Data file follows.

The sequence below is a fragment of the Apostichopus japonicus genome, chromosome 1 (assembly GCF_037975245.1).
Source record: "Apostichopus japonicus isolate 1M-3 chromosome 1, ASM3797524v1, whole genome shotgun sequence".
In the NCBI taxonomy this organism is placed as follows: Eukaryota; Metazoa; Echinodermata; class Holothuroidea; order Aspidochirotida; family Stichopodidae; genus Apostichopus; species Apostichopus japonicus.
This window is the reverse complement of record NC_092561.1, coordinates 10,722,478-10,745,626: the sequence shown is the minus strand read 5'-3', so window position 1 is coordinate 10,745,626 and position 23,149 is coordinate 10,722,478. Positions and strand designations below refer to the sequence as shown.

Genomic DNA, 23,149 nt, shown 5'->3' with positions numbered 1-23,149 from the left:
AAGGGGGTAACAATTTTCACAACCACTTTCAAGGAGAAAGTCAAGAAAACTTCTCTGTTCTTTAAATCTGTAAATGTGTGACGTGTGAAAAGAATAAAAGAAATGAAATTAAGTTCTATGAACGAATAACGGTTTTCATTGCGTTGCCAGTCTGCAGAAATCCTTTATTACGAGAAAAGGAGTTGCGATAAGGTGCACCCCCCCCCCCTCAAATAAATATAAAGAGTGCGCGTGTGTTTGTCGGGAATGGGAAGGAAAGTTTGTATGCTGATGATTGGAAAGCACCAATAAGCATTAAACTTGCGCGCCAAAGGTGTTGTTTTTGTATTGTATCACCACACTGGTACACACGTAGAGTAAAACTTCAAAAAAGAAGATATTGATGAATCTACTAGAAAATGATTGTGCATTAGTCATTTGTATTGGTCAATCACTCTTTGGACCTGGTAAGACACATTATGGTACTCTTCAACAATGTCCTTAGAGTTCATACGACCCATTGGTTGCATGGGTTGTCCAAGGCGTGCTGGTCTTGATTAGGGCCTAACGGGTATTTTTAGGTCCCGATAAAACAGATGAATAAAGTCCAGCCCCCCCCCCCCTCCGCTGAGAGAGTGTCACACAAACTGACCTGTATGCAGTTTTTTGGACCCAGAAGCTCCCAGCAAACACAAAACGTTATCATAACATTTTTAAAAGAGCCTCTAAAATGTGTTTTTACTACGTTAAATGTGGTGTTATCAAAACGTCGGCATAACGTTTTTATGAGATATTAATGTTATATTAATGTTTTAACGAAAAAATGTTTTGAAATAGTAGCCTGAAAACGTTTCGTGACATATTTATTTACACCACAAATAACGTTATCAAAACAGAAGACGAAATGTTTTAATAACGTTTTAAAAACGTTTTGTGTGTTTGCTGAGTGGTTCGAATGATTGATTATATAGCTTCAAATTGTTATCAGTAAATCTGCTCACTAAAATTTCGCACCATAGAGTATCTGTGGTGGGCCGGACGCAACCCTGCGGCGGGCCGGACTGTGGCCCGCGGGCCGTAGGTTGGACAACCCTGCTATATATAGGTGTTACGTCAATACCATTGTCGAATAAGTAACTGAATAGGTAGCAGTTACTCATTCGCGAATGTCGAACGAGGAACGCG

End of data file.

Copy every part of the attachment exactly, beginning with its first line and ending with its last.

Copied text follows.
The sequence below is a fragment of the Apostichopus japonicus genome, chromosome 1 (assembly GCF_037975245.1).
Source record: "Apostichopus japonicus isolate 1M-3 chromosome 1, ASM3797524v1, whole genome shotgun sequence".
In the NCBI taxonomy this organism is placed as follows: Eukaryota; Metazoa; Echinodermata; class Holothuroidea; order Aspidochirotida; family Stichopodidae; genus Apostichopus; species Apostichopus japonicus.
This window is the reverse complement of record NC_092561.1, coordinates 10,722,478-10,745,626: the sequence shown is the minus strand read 5'-3', so window position 1 is coordinate 10,745,626 and position 23,149 is coordinate 10,722,478. Positions and strand designations below refer to the sequence as shown.

Genomic DNA, 23,149 nt, shown 5'->3' with positions numbered 1-23,149 from the left:
AAGGGGGTAACAATTTTCACAACCACTTTCAAGGAGAAAGTCAAGAAAACTTCTCTGTTCTTTAAATCTGTAAATGTGTGACGTGTGAAAAGAATAAAAGAAATGAAATTAAGTTCTATGAACGAATAACGGTTTTCATTGCGTTGCCAGTCTGCAGAAATCCTTTATTACGAGAAAAGGAGTTGCGATAAGGTGCACCCCCCCCCCCTCAAATAAATATAAAGAGTGCGCGTGTGTTTGTCGGGAATGGGAAGGAAAGTTTGTATGCTGATGATTGGAAAGCACCAATAAGCATTAAACTTGCGCGCCAAAGGTGTTGTTTTTGTATTGTATCACCACACTGGTACACACGTAGAGTAAAACTTCAAAAAAGAAGATATTGATGAATCTACTAGAAAATGATTGTGCATTAGTCATTTGTATTGGTCAATCACTCTTTGGACCTGGTAAGACACATTATGGTACTCTTCAACAATGTCCTTAGAGTTCATACGACCCATTGGTTGCATGGGTTGTCCAAGGCGTGCTGGTCTTGATTAGGGCCTAACGGGTATTTTTAGGTCCCGATAAAACAGATGAATAAAGTCCAGCCCCCCCCCCCCTCCGCTGAGAGAGTGTCACACAAACTGACCTGTATGCAGTTTTTTGGACCCAGAAGCTCCCAGCAAACACAAAACGTTATCATAACATTTTTAAAAGAGCCTCTAAAATGTGTTTTTACTACGTTAAATGTGGTGTTATCAAAACGTCGGCATAACGTTTTTATGAGATATTAATGTTATATTAATGTTTTAACGAAAAAATGTTTTGAAATAGTAGCCTGAAAACGTTTCGTGACATATTTATTTACACCACAAATAACGTTATCAAAACAGAAGACGAAATGTTTTAATAACGTTTTAAAAACGTTTTGTGTGTTTGCTGAGTGGTTCGAATGATTGATTATATAGCTTCAAATTGTTATCAGTAAATCTGCTCACTAAAATTTCGCACCATAGAGTATCTGTGGTGGGCCGGACGCAACCCTGCGGCGGGCCGGACTGTGGCCCGCGGGCCGTAGGTTGGACAACCCTGCTATATATAGGTGTTACGTCAATACCATTGTCGAATAAGTAACTGAATAGGTAGCAGTTACTCATTCGCGAATGTCGAACGAGGAACGCG